As I sit down in my garden preparing to write this month’s article for The Gudgeon, I can hear a Sunday morning church congregation. Their collective larynx rises in adoration and prayer, and I’m reminded that the human voice is the greatest of all musical instruments – apart from mine which sounds like a rusty hinge.
Listening to their hymns floating in the air causes me to ponder on the extent to which, in Bradford on Avon, religious life is all around us and for many, within.
At article-writing-school there was a sign that read: ‘Beware Writing About Religion’. The gnarled old hacks who tutored us would wag their nicotine-stained fingers and wheeze: “Find another subject unless you know what you’re talking about.” And they taught us to write about bridges and dogs and railway stations instead.
But it’s hard not to touch on the subject of religion when you live here. Especially for an inquisitive agnostic like me. Take bell-ringing. I stand in my garden watering my cucumber on a Monday morning and I hear the distant peal of church bells. Sally and I go for a late walk on a Wednesday night and we hear another distant peal. Why are bells ringing at all these random times?
Of course, I’m sure they’re not random. I just have no idea what’s going on (which, to be fair, is the natural state of an agnostic). I sometimes wonder if the bells are talking to each other and then I wonder if anyone is pulling their ropes. And then I lock all the doors.
But I do find the peal of bells comforting. Perhaps because I associate the word ‘peal’ with a positive, joyous mood – as in, ‘peals of laughter’. Interestingly, we have a friend coming to stay who has a phobia of bells – Kampanaphobia (that’s the fear, not his name). He’s going to have a great time especially when we show him around all the churches.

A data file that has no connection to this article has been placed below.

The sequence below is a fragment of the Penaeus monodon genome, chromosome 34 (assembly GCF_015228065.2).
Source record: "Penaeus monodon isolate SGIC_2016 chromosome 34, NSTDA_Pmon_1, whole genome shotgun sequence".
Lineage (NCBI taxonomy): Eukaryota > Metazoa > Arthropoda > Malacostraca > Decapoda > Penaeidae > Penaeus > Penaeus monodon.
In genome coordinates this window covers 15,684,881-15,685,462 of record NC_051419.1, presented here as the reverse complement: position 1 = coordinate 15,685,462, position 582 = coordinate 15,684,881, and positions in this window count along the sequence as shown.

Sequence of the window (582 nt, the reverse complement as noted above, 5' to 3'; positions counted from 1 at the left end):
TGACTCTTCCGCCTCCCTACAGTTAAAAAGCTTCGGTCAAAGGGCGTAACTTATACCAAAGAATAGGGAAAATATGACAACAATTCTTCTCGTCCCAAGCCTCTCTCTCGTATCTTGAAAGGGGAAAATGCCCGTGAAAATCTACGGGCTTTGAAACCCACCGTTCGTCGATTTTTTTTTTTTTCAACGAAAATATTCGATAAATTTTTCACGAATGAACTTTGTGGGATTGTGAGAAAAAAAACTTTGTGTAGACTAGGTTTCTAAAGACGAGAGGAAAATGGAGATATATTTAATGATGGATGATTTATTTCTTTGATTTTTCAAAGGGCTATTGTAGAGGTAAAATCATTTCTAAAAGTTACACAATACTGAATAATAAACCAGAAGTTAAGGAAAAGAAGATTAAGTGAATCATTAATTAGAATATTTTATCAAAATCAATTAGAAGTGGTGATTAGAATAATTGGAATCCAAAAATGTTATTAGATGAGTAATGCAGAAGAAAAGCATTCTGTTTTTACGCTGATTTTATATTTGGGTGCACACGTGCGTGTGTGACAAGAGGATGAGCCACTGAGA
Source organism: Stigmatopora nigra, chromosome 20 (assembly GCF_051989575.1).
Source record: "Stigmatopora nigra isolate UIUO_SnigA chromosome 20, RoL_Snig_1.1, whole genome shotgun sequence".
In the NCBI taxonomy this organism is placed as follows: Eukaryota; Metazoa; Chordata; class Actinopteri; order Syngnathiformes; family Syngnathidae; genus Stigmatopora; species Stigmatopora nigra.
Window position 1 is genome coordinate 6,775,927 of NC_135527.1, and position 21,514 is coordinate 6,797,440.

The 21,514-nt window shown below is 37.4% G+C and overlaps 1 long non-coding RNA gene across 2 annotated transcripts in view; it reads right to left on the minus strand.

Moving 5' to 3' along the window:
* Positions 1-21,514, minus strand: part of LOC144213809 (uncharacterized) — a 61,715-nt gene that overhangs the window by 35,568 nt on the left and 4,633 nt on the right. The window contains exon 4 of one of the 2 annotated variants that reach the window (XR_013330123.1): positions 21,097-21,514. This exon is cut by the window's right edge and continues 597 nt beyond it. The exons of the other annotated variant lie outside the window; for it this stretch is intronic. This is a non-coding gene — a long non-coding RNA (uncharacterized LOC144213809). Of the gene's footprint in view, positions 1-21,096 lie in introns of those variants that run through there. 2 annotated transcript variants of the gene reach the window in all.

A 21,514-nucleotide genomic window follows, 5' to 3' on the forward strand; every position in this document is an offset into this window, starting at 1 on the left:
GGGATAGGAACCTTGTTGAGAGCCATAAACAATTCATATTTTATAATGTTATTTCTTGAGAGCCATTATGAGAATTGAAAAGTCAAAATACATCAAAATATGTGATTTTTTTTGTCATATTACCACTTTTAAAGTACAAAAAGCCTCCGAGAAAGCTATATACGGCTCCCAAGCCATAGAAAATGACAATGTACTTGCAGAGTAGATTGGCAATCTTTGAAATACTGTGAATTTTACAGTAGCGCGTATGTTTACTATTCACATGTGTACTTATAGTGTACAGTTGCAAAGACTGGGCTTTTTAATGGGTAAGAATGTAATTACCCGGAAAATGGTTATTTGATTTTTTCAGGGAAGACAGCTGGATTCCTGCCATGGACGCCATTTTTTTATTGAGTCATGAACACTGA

That will be quite a task. During my daily walks I’ve counted fourteen places of worship and I’m sure there must be more. They’re part of the fabric of the town. Part of its shape, its sound, its substance.
Some are more famous than others. The Anglo-Saxon church of St Laurence is the ecclesiastical town celebrity, appearing in both Simon Jenkins’s Great English Churches and Betjeman’s Best British Churches. St Laurence was a tough cookie. He was martyred on a gridiron with hot coals but allegedly called out, “I’m well done on this side. Turn me over.” He’s now the patron saint of chefs and comedians.
What also blows my mind is that this church contains a piece of fossilised tree thought to have been shaped 150 million years ago. That’s insane. Whenever I see that piece of ancient tree my brain stops working and I have to be taken outside and sat down.
My favourite place is the Chapel of St Mary Tory. Perhaps because it was once a hermitage and a pilgrim chapel on the route between Glastonbury and Malmesbury, it fosters in me a sense of quiet contemplation. I could sit there for hours, still and silent, and think of nothing and anything. Which, coincidentally, is how I write articles.
And that reminds me: I have a deadline to meet. I should stop pondering and start writing. The old hacks at article-writing-school were very firm on that. They had another sign that read: ‘Always Hit Your Deadline’. I suppose if I’ve ignored one diktat then the least I can do is follow the other. The question is, what shall I write about?